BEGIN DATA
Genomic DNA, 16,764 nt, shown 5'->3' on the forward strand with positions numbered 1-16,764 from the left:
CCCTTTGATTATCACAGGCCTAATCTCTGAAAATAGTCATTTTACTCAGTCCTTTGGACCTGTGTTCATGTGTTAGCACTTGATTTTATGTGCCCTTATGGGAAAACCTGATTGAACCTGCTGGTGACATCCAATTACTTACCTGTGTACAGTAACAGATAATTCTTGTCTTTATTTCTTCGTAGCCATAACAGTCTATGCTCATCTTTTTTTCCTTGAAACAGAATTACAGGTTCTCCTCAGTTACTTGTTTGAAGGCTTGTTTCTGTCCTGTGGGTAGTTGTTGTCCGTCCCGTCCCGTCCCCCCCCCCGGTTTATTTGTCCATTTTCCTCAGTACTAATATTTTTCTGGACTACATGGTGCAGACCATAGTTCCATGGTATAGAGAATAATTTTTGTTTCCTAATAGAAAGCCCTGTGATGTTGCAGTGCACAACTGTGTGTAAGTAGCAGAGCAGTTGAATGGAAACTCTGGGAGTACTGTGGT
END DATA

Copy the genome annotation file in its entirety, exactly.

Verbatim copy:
Genomic DNA, 16,764 nt, shown 5'->3' on the forward strand with positions numbered 1-16,764 from the left:
CCCTTTGATTATCACAGGCCTAATCTCTGAAAATAGTCATTTTACTCAGTCCTTTGGACCTGTGTTCATGTGTTAGCACTTGATTTTATGTGCCCTTATGGGAAAACCTGATTGAACCTGCTGGTGACATCCAATTACTTACCTGTGTACAGTAACAGATAATTCTTGTCTTTATTTCTTCGTAGCCATAACAGTCTATGCTCATCTTTTTTTCCTTGAAACAGAATTACAGGTTCTCCTCAGTTACTTGTTTGAAGGCTTGTTTCTGTCCTGTGGGTAGTTGTTGTCCGTCCCGTCCCGTCCCCCCCCCCGGTTTATTTGTCCATTTTCCTCAGTACTAATATTTTTCTGGACTACATGGTGCAGACCATAGTTCCATGGTATAGAGAATAATTTTTGTTTCCTAATAGAAAGCCCTGTGATGTTGCAGTGCACAACTGTGTGTAAGTAGCAGAGCAGTTGAATGGAAACTCTGGGAGTACTGTGGT